Some scholars have supplemented MST by proposing a “rejection sensitivity model” that in part considers how perception may differ from reality. If you’re sensitive to rejection, you’re apt to perceive more stigmatizing and antagonistic behavior than is actually being exhibited. This could help explain how the youngest LGB adults could report statistically identical levels of verbal insults or abuse that occurred since age 18, despite older cohorts’ far longer exposure. The former also report higher rates of “everyday discrimination” and “internalized homophobia,” and much higher levels of psychological distress than older LGB adults, even while claiming greater “connection with the LGBT community.” Not all stigma comes courtesy of outsiders, though, as is made clear by published research on stress risks “from within” the gay community, such as the experience of “intraminority body stigma.” Perhaps health equity is genuinely improbable, rooted less in stigma than in different experiences, expectations, and behaviors.

Meyer’s study’s results reflect the elevated anticipation of—but lower average ceiling in—physical, mental, and relational health that have accompanied leaps forward in legal and cultural endorsements of LGBTQ identities and relationship behaviors. When what you expect doesn’t materialize, it’s depressing. If in fact “it gets better,” as many gay adolescents were promised beginning in 2010, it does so not because problems disappear but because resilience is learned.

I know a bit about resilience. Because of my research and writing on controversial topics, not a day goes by at my workplace that I do not anticipate having to navigate negative sentiments about me, but on any given day I’m unlikely to detect it. Handling this has become second nature. While it’s not optimal—and some wonder why I don’t leave for friendlier confines—I can deal with it. I don’t dwell on it, and I remind myself that everyone feels like an outsider in some ways and in some places. Meyer, too, understands the importance of resilience. Indeed, he’s written about it:

Resilience research has shown in various populations that, starting early in childhood, individuals mount significant, sometimes heroic, coping efforts in the face of stress and adversity. But research on resilience and, more generally, salutogenic, or health-inducing processes in LGBT populations has lagged.

Nevertheless, hammer in hand, Meyer and his coauthors double down, concluding that their recent unexpected findings “speak to the endurance of cultural ideologies such as homophobia and heterosexism and accompanying rejection of and violence toward sexual minorities.”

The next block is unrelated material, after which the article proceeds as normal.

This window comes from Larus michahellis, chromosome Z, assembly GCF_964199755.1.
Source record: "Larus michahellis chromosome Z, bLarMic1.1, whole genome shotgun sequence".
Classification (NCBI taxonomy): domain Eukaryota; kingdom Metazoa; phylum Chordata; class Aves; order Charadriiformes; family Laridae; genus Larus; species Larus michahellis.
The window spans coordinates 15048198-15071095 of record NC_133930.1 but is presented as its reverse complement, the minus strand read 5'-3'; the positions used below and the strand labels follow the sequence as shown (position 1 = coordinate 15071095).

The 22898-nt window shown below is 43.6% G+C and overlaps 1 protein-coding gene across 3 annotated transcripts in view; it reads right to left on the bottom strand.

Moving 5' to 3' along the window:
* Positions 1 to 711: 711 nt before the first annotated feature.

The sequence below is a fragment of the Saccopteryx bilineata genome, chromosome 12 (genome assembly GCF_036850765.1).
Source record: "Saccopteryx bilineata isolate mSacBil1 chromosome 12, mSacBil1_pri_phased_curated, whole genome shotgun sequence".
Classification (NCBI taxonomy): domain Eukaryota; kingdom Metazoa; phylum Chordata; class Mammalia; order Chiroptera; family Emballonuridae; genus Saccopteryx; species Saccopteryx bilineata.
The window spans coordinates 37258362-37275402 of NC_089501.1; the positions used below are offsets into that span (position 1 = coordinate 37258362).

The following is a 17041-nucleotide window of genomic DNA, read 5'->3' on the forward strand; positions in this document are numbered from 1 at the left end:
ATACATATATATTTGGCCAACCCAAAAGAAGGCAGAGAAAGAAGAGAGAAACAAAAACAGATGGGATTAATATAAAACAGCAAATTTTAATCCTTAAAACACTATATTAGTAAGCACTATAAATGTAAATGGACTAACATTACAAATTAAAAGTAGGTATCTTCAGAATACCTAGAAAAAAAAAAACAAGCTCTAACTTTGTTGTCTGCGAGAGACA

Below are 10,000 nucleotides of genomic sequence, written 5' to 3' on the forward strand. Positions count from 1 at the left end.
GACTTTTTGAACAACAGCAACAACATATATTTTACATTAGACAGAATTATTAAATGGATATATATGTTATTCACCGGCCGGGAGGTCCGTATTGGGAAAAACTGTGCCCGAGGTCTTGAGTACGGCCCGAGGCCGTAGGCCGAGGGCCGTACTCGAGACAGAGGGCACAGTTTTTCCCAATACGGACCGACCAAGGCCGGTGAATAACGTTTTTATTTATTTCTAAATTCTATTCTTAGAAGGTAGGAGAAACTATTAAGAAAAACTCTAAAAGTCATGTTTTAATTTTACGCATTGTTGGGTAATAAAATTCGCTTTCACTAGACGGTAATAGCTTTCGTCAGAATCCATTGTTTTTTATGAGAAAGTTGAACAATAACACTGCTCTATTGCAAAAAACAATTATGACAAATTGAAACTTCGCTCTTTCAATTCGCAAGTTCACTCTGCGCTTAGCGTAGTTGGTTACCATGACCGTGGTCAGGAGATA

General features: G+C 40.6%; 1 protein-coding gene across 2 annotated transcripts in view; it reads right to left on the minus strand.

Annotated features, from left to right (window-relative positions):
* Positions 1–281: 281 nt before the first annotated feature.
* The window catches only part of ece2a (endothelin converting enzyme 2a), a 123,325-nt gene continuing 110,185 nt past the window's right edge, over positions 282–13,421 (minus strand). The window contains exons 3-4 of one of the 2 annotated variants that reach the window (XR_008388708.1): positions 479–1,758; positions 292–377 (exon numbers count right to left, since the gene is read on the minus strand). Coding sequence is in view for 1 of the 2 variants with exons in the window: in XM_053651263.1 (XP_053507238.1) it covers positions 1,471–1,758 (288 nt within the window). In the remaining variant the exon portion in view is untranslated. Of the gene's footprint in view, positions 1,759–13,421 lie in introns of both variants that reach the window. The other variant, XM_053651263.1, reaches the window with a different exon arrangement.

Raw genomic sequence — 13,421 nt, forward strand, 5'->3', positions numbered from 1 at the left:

Minority stress theory tends to lack a clear sense of agency on the part of persons. It esteems collective action while implying personal passivity and an externalized locus of control.


Research on resilience among LGBTQ populations has lagged because it’s bad for (policy-pushing) business. Instead, what appears assumed is a crippling inability of young adults to respond to perceived conditions and make decisions about their own lives. The oldest cohort in the study, ages 52–59, would not recognize this lack of agency. Many of the latter built alternative institutions rather than pursue the more laborious and implausible work of “unraveling heteronormativity.” In other words, minority stress theory tends to lack a clear sense of agency on the part of persons. It esteems collective action while implying personal passivity and an externalized locus of control.

What does the surge in stigma research mean for the 303 Creative case awaiting the Supreme Court’s decision in June? It’s a mixed bag. A conservative court is less apt to be attuned to a univocal social science, not because the justices disregard empirical evidence but because they’re more interested in legal principles and precedents. But the glut of research combined with progressive assumptions that LGBTQ inequities always merit repair suggests there will be no shortage of cases making their way through the courts.

One of the more recent cases, Hunter v. U.S. Dept of Education, may prove enlightening. Filed in the U.S. District Court in Eugene, Oregon, a series of plaintiffs—LGBTQ students at evangelical colleges—asked for their schools’ Title IX exemptions to be revoked. If they had won, federal student loans and grants to Christian college students would be in jeopardy unless the institutions altered campus relationship codes. The damage to universities’ ability to operate would be catastrophic. Meyer and I both appeared as expert witnesses—on opposite sides. The plaintiffs appealed to “stigmatic injury.” The judge didn’t buy it. They lost (but plan to appeal).

The end game in the 303 Creative case is clear. Christians will either retain the freedom to express their understanding of sex as dimorphic and marriage as a union between a man and a woman—ideas and practices that widely redound to global benefit—or their vision of sexuality and marriage will be suppressed, giving way to government-favored alternatives. Any Obergefell-era pretense that same-sex marriage, now joined by gender ideologies, would peacefully coexist with Christianity was clearly a convenient fiction. But human reality is heteronormative. We wouldn’t be here if it wasn’t. Social constructions, on the other hand, remain tentative, requiring consistent endorsement and reinforcement, with “fighting stigma” as perpetual motivation. The “Respect for Marriage Act,” signed into law in December, is the latest evidence of this. It won’t be the last.